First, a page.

Like anything worth doing, transferring isn’t the easiest process. From adjusting to a new campus to graduating on time, students face a number of challenges when making the move from one institution to another. And one of those obstacles is the stuff transfer nightmares are made of: losing your college credits and having to start over from scratch.
This is particularly a problem among students transferring from a two-year to a four-year institution, and it’s been shown that students who enroll in a community college then transfer to a four-year school are less likely to earn their degree than if they started there in the first place. The main reason, according to a study by the Graduate Center at the City University of New York, is credit leakage—when earned credits slip through the cracks after students learn they aren’t transferrable. “The greater the loss, the lower the chances of completing a B.A.,” the study states.
Forty-two percent of students who transfer to a four-year school lose up to 89% of their community college credits, according to the report, with 14% of transfer students having to essentially start over. This loss forces students to retake classes they have already completed and, not surprisingly, discourages many from continuing their education.
The good news? Credit leakage is preventable, and there are several ways both schools and students can tackle this transfer issue:
Some states are mandating new laws that compel four-year institutions to establish articulation agreements and other programs with community colleges. These arrangements guarantee transfer students that their new school will accept a minimum amount of the credits they earned at their two-year school. One such program is California’s Student Transfer Reform Act. Enacted in 2010, this effort between California community colleges and the California State University system allows students at participating two-year schools to earn an associate degree for transfer, which allows them to enter a California State University school as juniors.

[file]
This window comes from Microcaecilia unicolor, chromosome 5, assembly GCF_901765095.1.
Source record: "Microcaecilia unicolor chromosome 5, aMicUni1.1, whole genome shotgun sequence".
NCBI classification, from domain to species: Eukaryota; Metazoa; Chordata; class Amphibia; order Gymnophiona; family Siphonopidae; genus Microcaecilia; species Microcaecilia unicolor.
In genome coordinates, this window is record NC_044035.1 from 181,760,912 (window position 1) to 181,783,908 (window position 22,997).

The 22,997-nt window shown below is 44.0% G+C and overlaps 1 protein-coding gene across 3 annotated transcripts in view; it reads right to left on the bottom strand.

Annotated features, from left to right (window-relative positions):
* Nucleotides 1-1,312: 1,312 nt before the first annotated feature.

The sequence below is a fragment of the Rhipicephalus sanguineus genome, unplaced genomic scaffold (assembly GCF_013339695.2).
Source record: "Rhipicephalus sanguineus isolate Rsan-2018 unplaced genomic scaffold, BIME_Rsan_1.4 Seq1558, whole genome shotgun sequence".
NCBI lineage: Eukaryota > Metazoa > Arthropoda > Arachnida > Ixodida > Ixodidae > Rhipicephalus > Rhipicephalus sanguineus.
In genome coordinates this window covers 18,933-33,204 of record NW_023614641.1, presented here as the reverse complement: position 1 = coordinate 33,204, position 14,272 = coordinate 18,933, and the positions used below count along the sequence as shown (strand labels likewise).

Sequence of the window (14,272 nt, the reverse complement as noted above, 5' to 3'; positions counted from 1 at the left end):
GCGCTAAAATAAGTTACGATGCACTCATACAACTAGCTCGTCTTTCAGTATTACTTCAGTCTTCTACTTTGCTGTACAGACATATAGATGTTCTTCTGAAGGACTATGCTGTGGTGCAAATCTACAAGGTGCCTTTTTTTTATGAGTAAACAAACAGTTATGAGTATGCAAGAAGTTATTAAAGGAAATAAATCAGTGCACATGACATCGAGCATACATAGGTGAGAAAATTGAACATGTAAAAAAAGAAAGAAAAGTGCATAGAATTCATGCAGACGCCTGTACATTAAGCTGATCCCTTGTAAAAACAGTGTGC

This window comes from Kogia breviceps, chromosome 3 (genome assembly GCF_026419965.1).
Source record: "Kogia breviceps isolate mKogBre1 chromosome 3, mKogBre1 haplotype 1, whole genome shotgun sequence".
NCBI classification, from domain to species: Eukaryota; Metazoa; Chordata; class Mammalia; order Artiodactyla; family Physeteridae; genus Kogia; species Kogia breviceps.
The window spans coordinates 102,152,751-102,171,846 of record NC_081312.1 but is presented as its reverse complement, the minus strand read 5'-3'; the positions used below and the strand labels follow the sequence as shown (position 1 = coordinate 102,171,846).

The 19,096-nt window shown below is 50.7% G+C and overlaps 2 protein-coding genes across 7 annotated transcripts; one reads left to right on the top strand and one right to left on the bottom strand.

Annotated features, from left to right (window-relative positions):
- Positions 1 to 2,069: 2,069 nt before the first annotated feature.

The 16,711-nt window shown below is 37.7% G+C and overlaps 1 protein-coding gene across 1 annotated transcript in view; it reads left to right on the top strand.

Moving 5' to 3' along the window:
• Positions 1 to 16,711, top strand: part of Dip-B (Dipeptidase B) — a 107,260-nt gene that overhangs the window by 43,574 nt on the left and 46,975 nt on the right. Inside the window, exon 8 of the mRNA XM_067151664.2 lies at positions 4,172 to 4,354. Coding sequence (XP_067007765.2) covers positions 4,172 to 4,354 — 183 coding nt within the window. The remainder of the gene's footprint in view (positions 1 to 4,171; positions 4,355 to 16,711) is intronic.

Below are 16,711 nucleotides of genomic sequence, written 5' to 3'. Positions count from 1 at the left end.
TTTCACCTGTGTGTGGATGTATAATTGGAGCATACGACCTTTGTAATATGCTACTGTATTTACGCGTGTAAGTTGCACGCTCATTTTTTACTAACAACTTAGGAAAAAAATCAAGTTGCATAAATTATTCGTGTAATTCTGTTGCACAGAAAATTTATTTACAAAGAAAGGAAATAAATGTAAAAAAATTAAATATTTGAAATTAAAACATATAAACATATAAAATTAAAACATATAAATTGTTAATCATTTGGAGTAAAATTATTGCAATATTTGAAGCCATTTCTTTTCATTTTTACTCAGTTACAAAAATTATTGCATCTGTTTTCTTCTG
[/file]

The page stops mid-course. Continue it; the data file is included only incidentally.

Most community colleges are accredited, but program-specific accreditation can help students avoid credit leakage even further. For example, “If a community college is accredited for its business school programs, it has established with a four-year institution that it has met certain standards and criteria and requires continuing improvement,” according to Doug Viehand, Executive Director of the Accreditation Council for Business Schools and Programs (ACBSP). It shows that “teaching there is high quality, and they concentrate on specific credit courses,” so transfer students aren’t forced to retake essentially the same classes at a university later down the road.
Many students aren’t aware of the possibility of credit leakage as first-year students at the community-college level, according to Melinda Dorning, Assistant Director of Marketing and Communications at ACBSP. “Many assume they will be able to transfer with their credits, no problem,” she says. “And many take excess classes that won’t apply to their four-year degree. Schools need to find a way to educate students.”
But students also need to educate themselves. A major cause of credit leakage is that “students have not made a decision about what institution they plan to transfer to and attend,” says Viehand. Making a long-term plan and establishing with your schools which credits are transferrable before you make a move can save a lot of time and money in your transfer journey.